Materials and Methods Top
Ethical approval from the Research Ethics Board, Regional Institute of Medical Sciences, Lamphelpat, Manipur, was obtained before conducting the study. A cross-sectional study was conducted to determine the HCV infection among injection drug users (IDUs) in Manipur, a northeastern state of India, through service outlets. Partners of IDUs also were included in the study whenever possible. The primary objective of this study was to determine the proportion of hepatitis C antibody positivity among IDUs in Manipur, and the secondary objective was to estimate the awareness of HCV infection among the study population. The study aimed to include as much as possible participants from the targeted intervention sites located in the nine districts of the state (Imphal East, Imphal West, Thoubal, Ukhrul, Senapati, Churachandpur, Bishnupur, Tamenglong and Chandel). Those participants who were at the age group of 18 years and above, self-report of illicit drug injection in the prior 2 years and who were informed consent were eligible to participate in the study. PWIDs were recruited from drug treatment centres (DTC), opiate substitution treatment centres, needle and syringe exchange programmes (NSEPs) and hospitals. Purposive sampling was used for recruitment of participants in the study. This approach was taken into account considering the hidden and hard-to-reach nature of the population. The sites for the study were identified where there was a high concentration of PWID which include DTCs, opioid substitution treatment (OST) centres and NSEPs. After taking consent, the participants underwent a rapid test for HCV with pre- and post-test counselling. To avoid duplication, signatures were taken. Pre- and post-tests to assess the knowledge of HCV infection were done using a questionnaire. The study was conducted from 10 July 2018 to 29 December, 2018. Statistical analysis IBM SPSS version 21(IBM, USA) was used for summarizing and analysis of data.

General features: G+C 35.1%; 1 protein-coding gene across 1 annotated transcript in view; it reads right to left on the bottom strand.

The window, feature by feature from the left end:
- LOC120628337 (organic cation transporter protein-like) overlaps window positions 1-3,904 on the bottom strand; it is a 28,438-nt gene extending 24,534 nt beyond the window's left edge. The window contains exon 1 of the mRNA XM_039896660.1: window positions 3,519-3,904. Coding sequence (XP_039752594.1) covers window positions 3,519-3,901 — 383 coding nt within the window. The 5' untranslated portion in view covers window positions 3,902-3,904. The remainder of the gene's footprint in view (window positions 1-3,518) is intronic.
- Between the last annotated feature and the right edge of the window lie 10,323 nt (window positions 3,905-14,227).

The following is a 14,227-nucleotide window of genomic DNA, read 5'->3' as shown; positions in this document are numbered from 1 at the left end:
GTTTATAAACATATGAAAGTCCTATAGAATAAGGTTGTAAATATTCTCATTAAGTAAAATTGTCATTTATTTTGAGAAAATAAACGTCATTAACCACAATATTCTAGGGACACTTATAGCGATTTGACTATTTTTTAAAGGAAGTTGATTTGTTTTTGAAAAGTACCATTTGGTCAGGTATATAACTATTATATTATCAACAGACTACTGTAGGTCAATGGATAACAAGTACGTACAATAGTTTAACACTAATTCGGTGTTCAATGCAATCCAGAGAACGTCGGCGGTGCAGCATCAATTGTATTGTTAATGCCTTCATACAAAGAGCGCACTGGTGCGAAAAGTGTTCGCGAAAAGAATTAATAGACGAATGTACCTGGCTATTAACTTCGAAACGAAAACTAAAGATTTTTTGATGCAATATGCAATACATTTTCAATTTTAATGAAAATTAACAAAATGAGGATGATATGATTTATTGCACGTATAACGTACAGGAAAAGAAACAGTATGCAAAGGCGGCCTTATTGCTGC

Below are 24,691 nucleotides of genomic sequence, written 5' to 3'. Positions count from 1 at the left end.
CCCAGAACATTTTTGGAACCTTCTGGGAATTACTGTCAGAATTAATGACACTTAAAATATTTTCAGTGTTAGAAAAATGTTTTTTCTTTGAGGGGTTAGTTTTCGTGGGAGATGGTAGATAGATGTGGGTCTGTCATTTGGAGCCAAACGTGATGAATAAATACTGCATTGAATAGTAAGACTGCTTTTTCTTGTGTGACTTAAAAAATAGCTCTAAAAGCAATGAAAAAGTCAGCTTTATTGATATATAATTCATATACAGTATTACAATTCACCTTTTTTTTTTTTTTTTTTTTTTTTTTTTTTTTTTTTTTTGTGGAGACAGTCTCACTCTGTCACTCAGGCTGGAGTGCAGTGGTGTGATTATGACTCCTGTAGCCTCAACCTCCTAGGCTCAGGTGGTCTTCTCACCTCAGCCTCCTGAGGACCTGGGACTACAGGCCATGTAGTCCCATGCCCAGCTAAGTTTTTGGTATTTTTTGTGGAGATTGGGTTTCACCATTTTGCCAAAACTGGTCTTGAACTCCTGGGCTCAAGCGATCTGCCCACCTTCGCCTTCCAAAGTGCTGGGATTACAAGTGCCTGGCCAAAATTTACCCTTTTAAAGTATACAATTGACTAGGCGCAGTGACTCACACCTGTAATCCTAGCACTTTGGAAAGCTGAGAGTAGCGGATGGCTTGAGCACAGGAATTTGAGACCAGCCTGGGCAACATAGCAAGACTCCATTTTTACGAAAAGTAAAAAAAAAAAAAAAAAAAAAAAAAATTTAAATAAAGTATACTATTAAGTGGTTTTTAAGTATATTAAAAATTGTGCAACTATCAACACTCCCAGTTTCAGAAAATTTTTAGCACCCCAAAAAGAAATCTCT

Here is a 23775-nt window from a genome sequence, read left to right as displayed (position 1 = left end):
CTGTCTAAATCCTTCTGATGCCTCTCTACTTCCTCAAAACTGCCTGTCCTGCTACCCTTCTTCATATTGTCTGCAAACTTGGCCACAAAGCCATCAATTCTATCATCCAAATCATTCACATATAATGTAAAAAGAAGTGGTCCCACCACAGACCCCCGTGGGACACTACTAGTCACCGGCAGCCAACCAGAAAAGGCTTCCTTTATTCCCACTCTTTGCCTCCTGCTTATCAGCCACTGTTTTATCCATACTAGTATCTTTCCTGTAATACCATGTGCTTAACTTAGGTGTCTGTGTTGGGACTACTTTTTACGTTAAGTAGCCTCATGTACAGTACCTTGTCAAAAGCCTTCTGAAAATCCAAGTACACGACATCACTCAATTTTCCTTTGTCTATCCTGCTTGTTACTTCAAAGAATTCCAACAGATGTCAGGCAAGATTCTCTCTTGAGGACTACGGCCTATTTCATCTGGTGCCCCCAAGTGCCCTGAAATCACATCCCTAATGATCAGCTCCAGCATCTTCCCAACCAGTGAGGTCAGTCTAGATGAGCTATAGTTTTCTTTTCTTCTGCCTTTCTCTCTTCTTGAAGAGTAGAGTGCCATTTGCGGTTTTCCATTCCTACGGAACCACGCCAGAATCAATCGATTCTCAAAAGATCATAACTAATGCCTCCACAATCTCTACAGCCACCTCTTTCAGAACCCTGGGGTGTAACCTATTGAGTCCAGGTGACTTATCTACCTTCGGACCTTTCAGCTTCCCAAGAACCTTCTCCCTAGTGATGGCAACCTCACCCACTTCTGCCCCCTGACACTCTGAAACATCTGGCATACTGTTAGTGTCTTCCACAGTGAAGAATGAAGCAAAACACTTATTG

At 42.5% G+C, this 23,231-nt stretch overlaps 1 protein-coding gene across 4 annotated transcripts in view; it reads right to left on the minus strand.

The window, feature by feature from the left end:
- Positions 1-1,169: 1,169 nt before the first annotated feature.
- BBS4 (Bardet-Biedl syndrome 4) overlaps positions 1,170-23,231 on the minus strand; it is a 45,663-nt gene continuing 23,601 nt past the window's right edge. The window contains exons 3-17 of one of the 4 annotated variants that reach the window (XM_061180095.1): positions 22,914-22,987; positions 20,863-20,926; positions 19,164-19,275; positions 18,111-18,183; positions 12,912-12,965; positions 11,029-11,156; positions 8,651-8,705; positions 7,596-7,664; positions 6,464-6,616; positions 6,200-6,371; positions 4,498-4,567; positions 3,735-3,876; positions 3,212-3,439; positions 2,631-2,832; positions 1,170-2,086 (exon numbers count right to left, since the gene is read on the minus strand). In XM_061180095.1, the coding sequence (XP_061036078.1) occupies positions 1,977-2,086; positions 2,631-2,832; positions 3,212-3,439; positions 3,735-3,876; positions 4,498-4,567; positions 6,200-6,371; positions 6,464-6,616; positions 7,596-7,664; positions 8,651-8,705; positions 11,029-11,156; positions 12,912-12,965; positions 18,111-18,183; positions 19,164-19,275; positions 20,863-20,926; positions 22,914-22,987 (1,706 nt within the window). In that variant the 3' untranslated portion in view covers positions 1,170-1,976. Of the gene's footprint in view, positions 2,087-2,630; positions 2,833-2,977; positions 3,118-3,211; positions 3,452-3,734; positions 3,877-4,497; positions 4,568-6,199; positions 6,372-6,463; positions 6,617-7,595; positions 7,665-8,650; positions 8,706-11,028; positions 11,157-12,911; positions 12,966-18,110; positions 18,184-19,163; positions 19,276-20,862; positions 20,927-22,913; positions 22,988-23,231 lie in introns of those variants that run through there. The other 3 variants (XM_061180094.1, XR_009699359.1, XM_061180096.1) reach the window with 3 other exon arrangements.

Results Top
The screening was carried out in nine districts of Manipur, i.e., Imphal East, Imphal West, Thoubal, Ukhrul, Senapati, Churachandpur, Bishnupur, Tamenglong and Chandel. There were 2219 participants, including 1885 males and 334 females as mentioned in [Table 1]. Imphal East and Imphal West have the highest participation (33.3%) and Tamenglong has the lowest (6.9%) as mentioned in [Table 2].
Table 1: Distribution of the participants by marital and partner statuses

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Table 2: Distribution of the participants by district

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Before the awareness session was conducted, their level of knowledge on hepatitis C was measured through a survey and was found that 36% of the total participants were aware of the basic knowledge on HCV. Later after the awareness session was provided, it was found that 61% of them had acquired basic knowledge on HCV which shows an increase of 25% knowledge level among the participants which is significant with P > 0.0001. Compared to 40% among their female counterparts, it was also found that 65% of the male participants were aware of the mode of transmission of HCV. Majority of the participants were currently married (59.9%) [Table 3]. Most of them were undergraduate (84.3%) [Table 4]. Nearly half of the participants had HCV (43%) infection [Table 5]. Among 937 (43.1%) who were positive for HCV, 57% negative, out of these 933 (49.5%) were male and 24 (7.2%) were female.
Table 3: Gender-wise distribution of hepatitis C virus screening participation by marital status*

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Table 4: Distribution of the participants by literacy status

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Table 5: District-wise distribution of hepatitis C virus antibody reactivity of the participants